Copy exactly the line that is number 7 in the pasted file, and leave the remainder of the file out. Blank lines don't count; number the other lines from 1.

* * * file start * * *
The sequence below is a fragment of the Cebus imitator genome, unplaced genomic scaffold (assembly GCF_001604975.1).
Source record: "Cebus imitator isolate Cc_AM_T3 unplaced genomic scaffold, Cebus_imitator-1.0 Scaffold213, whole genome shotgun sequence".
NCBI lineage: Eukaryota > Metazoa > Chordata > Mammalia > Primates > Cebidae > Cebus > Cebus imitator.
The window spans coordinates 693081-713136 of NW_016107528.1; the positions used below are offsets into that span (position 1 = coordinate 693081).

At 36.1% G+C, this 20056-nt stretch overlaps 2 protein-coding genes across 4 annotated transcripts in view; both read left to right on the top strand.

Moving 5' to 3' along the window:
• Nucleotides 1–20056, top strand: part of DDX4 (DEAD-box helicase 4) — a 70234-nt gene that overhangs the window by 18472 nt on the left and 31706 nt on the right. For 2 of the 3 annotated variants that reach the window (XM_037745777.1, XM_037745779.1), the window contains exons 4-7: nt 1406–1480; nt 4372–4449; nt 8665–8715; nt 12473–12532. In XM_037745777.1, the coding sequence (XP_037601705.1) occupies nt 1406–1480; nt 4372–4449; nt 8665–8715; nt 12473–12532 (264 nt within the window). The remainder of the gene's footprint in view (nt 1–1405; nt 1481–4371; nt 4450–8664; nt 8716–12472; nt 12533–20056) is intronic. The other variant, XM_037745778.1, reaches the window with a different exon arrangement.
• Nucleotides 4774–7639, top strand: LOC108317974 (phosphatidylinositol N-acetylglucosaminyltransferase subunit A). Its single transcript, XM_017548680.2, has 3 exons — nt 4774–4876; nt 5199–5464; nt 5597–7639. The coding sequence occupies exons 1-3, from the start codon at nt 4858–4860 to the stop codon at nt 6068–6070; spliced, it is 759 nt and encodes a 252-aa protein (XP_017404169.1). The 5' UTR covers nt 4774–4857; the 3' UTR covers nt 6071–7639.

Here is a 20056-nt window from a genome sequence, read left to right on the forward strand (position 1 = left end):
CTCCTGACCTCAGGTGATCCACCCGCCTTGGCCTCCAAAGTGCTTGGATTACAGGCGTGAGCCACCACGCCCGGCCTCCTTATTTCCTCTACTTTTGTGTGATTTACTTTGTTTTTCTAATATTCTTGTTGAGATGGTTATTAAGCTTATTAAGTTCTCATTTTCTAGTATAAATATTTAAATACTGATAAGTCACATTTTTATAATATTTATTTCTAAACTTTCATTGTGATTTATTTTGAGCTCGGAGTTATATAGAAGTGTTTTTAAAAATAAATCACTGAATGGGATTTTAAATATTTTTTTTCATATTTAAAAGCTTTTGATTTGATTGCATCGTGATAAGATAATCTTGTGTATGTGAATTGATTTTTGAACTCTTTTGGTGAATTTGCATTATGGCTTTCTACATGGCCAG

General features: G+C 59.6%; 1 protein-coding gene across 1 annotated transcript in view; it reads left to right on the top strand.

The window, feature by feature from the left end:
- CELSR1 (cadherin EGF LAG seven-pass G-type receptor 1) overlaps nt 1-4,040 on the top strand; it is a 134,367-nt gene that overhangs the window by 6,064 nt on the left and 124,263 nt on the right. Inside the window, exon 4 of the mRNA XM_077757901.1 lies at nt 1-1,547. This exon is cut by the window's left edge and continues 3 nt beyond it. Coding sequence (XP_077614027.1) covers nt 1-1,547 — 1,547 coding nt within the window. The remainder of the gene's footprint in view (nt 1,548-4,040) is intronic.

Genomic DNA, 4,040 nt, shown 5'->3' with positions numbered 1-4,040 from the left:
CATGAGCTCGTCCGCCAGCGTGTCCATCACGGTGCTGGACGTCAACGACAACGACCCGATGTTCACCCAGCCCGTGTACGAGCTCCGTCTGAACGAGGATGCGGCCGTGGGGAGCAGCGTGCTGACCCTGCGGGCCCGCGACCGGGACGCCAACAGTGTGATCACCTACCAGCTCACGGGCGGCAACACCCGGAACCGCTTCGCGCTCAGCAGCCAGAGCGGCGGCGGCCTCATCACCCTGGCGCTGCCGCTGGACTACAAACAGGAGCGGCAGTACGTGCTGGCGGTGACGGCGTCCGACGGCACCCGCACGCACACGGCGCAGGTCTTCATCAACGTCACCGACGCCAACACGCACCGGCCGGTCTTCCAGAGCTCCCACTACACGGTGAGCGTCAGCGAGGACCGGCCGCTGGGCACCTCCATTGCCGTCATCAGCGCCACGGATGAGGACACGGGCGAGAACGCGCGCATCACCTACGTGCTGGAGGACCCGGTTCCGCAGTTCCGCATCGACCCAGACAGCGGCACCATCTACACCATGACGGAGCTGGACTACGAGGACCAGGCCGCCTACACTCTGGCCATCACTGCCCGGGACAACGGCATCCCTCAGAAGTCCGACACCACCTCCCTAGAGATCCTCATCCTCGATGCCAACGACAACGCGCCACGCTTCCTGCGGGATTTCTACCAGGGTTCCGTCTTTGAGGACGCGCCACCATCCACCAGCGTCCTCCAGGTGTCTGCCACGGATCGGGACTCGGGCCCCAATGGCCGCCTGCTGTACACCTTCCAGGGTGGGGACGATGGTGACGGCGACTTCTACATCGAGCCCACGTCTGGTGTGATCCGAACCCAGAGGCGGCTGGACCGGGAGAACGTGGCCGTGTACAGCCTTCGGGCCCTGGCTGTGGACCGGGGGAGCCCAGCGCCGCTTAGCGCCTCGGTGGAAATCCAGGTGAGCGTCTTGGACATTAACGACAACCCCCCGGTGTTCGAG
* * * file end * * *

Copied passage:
• Nucleotides 1–20056, top strand: part of DDX4 (DEAD-box helicase 4) — a 70234-nt gene that overhangs the window by 18472 nt on the left and 31706 nt on the right. For 2 of the 3 annotated variants that reach the window (XM_037745777.1, XM_037745779.1), the window contains exons 4-7: nt 1406–1480; nt 4372–4449; nt 8665–8715; nt 12473–12532. In XM_037745777.1, the coding sequence (XP_037601705.1) occupies nt 1406–1480; nt 4372–4449; nt 8665–8715; nt 12473–12532 (264 nt within the window). The remainder of the gene's footprint in view (nt 1–1405; nt 1481–4371; nt 4450–8664; nt 8716–12472; nt 12533–20056) is intronic. The other variant, XM_037745778.1, reaches the window with a different exon arrangement.